Farmers are still counting their losses from the devastating floods that have put a third of the country under water, but the long-term impact is already clear.
“We have gone back 50 years,” said Ashraf Ali Bhanbro, a farmer in Sindh whose 2,500 acres of cotton and sugarcane — on the verge of being harvested — have now been wiped out.
More than 33 million people have been affected by the floods caused by record monsoon rains, and Sindh is one of the worst-hit areas.
The province is bisected by the mighty Indus River, along whose banks farming has flourished for millennia with records of irrigation systems dating back to 4,000 BC.
Sindh’s problems are two-fold.
The province was drenched by record rains locally, but that water has nowhere to drain because the Indus is already at full flow, swollen by tributaries in the north, and has burst its banks in several places.
“At one stage it rained continuously for 72 hours,” said Bhanbro, adding he has lost at least Rs270m on inputs alone.
“That was the cost incurred on fertilisers and pesticides … we don’t include profit, which might have been much higher as it was a bumper crop.”
Unless flooded farmlands can be drained, farmers like Bhanbro will not be able to plant a winter wheat crop — vital for the country’s food security.
“We have one month. If water is not discharged in that period, there will be no wheat,” he said at his farm in Sammu Khan village, around 40 kilometres northeast of Sukkur.
Pakistan was for years self-sufficient in wheat production, but more recently has relied on imports to ensure silos are full as part of its strategic reserves.
Pakistan owes billions
Islamabad can scarcely afford imports — even if it purchases discounted grain from Russia, as is being discussed.
The country owes billions to foreign creditors, and only last week managed to convince the International Monetary Fund to resume funding that can’t even service foreign debt, let alone pay a flood-damage bill estimated at $10 billion.
Driving along an elevated highway from Sukkur to Sammu Khan provides a shocking view of the devastation wrought by the floods.
In some places there is water as far as the eye can see; where cotton crops are visible in flooded fields, their leaves have turned brown, with hardly a boll to be seen.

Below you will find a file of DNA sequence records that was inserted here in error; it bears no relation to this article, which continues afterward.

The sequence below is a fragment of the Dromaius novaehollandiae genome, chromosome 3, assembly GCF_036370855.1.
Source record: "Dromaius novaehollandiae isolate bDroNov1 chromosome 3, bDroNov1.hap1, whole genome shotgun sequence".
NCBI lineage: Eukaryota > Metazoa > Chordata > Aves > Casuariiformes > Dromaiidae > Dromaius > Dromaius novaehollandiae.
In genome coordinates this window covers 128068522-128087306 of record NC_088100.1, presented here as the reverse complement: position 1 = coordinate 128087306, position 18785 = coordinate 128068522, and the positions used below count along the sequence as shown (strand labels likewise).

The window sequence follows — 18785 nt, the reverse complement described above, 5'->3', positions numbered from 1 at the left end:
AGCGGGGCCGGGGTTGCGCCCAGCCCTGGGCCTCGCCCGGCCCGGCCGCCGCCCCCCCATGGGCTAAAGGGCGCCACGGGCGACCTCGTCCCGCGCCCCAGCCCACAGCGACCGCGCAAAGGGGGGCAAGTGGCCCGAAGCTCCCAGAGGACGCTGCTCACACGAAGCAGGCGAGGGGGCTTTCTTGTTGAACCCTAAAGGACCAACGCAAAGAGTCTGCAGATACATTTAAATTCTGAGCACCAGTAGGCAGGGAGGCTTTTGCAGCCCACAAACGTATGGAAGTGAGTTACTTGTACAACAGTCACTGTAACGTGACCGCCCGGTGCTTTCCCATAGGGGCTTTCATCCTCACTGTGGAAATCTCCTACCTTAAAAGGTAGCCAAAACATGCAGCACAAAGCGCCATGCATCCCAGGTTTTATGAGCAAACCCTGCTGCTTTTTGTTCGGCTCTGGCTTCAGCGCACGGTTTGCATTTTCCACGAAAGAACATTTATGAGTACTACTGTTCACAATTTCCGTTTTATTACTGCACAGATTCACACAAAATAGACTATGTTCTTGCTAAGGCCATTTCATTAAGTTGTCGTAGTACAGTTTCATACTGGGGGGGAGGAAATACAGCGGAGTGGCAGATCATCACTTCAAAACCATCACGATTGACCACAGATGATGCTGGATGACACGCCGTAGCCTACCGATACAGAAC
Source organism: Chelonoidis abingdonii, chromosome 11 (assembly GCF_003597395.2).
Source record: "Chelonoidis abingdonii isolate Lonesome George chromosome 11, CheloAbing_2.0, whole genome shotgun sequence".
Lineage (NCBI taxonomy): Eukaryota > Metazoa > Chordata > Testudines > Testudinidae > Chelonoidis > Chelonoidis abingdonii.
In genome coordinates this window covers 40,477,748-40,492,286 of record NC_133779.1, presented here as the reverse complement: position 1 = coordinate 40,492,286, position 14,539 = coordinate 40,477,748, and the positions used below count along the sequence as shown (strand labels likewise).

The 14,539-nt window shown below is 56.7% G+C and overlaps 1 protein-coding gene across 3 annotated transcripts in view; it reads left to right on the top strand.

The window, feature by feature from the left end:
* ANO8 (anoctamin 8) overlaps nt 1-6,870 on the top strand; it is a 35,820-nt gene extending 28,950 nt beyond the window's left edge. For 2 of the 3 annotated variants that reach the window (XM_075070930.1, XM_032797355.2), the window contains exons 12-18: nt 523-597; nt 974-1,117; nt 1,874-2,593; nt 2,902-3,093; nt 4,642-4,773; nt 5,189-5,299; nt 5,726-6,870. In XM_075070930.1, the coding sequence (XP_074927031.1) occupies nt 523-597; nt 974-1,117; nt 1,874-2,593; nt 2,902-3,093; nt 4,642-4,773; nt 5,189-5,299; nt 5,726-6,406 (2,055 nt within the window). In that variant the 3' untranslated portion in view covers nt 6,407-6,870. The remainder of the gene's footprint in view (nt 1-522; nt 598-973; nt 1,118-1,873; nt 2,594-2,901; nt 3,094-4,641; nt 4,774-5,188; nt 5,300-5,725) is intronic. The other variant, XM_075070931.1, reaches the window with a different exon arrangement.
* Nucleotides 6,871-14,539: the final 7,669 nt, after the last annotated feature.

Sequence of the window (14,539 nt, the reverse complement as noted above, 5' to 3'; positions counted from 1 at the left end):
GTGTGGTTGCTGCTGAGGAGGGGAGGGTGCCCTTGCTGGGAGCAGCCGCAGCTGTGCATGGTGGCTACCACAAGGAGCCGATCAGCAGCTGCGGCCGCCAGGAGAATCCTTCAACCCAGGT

“Let’s forget the cotton,” said Latif Dinno, a farmer in Saleh Pat, 30 kilometres northeast of Sukkur.
The big landowners will likely ride out the floods, but tens of thousands of farm labourers face terrible hardships.
Many only get paid for what they pick, and supplement their earnings by growing food on tiny plots of land in villages scattered across the province.
Those too are under water, and tens of thousands have fled their flooded homes to seek shelter on higher ground.
“There is nothing left to pick,” said Saeed Baloch, who labours every season with members of his extended family, pooling their earnings.
It’s not just the farmers that are affected, but every link in the supply chain is feeling the strain.
“We are doomed,” said Waseem Ahmed, a cotton trader in Saleh Pat, who like many in the industry paid advances to fix purchase prices and hedge against inflation and market fluctuation.
“Against 200 maund (about 8,000 kg) expected, only 35 maund has been reaped,” he said, adding he had shelved plans to expand his business.
At a small collection store in a usually vibrant cotton market in Sindh, two boys poked half-heartedly at a heap of wet cotton, checking to see if anything could be salvaged.
“The market is shut down and even the ginning factories are closed,” trader Ahmed said, pointing to a row of closed shops.
The sense of helplessness is overwhelming, but cotton picker Dinno hopes for divine intervention.
“We look up to Allah. He is the ultimate saviour,” he said.